Google Critics Continue Campaign Against 'Search Bias'
The Federal Trade Commission said this week that it had cleared Google of violating antitrust laws by promoting its own services in the search results. That decision makes a huge amount of sense from a practical point of view, if only because no one needs government officials trying to regulate the proper placement of search engine results.
Just imagine what would happen if regulators required Google to return "relevant" results based on supposedly objective criteria. The very prospect raises a litany of absurd questions -- including how regulators would ever begin to evaluate relevance. Would they come up with a formula based on traffic? Click-throughs? Would they look at landing pages and rank them for keywords? And why would their judgment about relevance be superior to Google's anyway, given that Google is the one that stands to lose the most if Web users don't like its results?
Besides, the notion that search engines should be objective is questionable at best. As New York Law School professor James Grimmelmann argued: "Search is inherently subjective: it always involves guessing the diverse and unknown intentions of users."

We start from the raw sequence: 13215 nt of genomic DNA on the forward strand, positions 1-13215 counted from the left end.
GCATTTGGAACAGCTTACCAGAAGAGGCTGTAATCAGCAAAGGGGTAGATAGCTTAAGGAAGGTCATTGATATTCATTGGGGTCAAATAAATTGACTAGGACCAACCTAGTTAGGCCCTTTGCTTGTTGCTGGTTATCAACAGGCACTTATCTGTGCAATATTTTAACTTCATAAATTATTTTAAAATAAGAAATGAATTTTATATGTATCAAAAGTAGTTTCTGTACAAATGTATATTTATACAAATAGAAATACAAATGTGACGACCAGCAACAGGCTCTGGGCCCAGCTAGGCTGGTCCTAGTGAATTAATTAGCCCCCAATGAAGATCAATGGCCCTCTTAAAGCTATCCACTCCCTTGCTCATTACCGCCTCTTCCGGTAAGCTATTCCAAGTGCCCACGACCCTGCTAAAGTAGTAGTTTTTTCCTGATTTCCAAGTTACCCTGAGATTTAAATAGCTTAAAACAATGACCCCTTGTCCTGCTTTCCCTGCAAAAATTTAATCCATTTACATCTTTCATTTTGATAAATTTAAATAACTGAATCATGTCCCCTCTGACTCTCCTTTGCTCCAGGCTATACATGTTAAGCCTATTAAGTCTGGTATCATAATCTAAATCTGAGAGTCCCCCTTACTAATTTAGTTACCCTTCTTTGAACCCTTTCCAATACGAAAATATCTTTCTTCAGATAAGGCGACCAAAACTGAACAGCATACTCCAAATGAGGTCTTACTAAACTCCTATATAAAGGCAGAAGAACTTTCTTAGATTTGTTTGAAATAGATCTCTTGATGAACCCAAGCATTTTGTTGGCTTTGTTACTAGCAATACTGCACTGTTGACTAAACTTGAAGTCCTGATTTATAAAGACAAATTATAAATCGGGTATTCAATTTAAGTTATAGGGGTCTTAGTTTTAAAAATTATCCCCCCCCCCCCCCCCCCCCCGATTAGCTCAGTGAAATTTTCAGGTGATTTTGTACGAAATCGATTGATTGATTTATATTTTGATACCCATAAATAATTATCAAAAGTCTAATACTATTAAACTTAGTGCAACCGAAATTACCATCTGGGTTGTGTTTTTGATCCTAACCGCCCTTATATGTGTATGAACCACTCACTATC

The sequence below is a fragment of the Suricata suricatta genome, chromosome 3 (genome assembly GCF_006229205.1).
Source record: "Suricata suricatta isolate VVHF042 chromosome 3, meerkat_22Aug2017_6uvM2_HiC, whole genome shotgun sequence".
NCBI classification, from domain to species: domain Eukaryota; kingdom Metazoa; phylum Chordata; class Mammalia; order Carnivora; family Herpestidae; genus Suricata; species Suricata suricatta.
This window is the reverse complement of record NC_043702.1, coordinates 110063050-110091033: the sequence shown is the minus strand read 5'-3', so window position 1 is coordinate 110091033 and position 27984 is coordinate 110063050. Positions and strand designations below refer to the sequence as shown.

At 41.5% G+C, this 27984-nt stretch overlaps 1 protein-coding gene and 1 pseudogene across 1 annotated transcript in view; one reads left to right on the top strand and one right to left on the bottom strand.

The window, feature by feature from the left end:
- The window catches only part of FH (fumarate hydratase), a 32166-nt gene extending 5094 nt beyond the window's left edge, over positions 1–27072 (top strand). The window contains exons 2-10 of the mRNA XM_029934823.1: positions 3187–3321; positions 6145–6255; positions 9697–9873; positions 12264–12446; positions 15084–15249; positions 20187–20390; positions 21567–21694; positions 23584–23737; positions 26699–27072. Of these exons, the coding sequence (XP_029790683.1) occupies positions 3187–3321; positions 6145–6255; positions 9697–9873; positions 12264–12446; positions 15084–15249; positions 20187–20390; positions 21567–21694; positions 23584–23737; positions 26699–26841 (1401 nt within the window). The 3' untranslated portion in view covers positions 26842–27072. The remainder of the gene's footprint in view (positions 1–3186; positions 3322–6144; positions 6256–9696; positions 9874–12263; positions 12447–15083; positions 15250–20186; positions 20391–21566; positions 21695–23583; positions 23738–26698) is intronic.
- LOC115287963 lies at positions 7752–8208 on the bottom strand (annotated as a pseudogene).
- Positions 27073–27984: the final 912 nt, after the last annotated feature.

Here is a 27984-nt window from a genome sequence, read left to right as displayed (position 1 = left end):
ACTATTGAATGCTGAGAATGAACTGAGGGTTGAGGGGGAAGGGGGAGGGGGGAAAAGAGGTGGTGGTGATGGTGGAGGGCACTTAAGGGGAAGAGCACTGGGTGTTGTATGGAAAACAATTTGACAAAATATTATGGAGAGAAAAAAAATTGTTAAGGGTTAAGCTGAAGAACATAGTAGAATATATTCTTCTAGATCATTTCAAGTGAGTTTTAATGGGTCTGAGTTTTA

He added: "A search for ‘apple’ could be looking for information about Fiji apples, Apple computers, or Fiona Apple... Different people will have different intentions in mind; even the same person will have different intentions at different times."
But Google's critics aren't willing to admit defeat on this issue. Several hours after the FTC decision, Microsoft vice president Dave Heiner blasted the agency on the company's blog. "Google has long said that it merely aims to offer customers the most relevant answer to their query, and the FTC Commissioners accepted that view," Heiner wrote. "Yet we know that Google routinely and systematically heavily promotes its own services in search results. Is Google+ really more relevant than Facebook? Are Google’s travel results better than those offered by Expedia, Kayak and others?
Heiner might think the answers to those questions are self-evident. In fact, they're anything but.